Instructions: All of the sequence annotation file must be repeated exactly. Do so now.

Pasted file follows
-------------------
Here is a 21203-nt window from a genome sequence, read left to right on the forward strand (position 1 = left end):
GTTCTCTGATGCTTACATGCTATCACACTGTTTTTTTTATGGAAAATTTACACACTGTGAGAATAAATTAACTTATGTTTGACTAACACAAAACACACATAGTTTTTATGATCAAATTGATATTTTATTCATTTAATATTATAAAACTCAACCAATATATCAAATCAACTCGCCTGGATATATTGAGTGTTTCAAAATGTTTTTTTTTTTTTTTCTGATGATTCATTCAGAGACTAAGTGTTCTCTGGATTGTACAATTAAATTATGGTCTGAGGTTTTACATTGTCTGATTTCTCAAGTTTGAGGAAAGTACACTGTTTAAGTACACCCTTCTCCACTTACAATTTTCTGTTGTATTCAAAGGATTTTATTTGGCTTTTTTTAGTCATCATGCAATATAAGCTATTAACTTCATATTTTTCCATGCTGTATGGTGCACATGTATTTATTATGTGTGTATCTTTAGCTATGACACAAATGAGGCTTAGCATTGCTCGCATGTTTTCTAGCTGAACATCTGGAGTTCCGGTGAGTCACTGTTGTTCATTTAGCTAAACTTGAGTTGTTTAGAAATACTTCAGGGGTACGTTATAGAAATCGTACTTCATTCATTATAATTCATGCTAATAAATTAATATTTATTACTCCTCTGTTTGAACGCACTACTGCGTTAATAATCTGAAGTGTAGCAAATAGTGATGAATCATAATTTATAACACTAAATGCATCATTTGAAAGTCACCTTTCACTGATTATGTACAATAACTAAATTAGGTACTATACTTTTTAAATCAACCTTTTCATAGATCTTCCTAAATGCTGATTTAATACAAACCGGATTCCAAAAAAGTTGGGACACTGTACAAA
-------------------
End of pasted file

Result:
Here is a 21203-nt window from a genome sequence, read left to right on the forward strand (position 1 = left end):
GTTCTCTGATGCTTACATGCTATCACACTGTTTTTTTTATGGAAAATTTACACACTGTGAGAATAAATTAACTTATGTTTGACTAACACAAAACACACATAGTTTTTATGATCAAATTGATATTTTATTCATTTAATATTATAAAACTCAACCAATATATCAAATCAACTCGCCTGGATATATTGAGTGTTTCAAAATGTTTTTTTTTTTTTTTCTGATGATTCATTCAGAGACTAAGTGTTCTCTGGATTGTACAATTAAATTATGGTCTGAGGTTTTACATTGTCTGATTTCTCAAGTTTGAGGAAAGTACACTGTTTAAGTACACCCTTCTCCACTTACAATTTTCTGTTGTATTCAAAGGATTTTATTTGGCTTTTTTTAGTCATCATGCAATATAAGCTATTAACTTCATATTTTTCCATGCTGTATGGTGCACATGTATTTATTATGTGTGTATCTTTAGCTATGACACAAATGAGGCTTAGCATTGCTCGCATGTTTTCTAGCTGAACATCTGGAGTTCCGGTGAGTCACTGTTGTTCATTTAGCTAAACTTGAGTTGTTTAGAAATACTTCAGGGGTACGTTATAGAAATCGTACTTCATTCATTATAATTCATGCTAATAAATTAATATTTATTACTCCTCTGTTTGAACGCACTACTGCGTTAATAATCTGAAGTGTAGCAAATAGTGATGAATCATAATTTATAACACTAAATGCATCATTTGAAAGTCACCTTTCACTGATTATGTACAATAACTAAATTAGGTACTATACTTTTTAAATCAACCTTTTCATAGATCTTCCTAAATGCTGATTTAATACAAACCGGATTCCAAAAAAGTTGGGACACTGTACAAA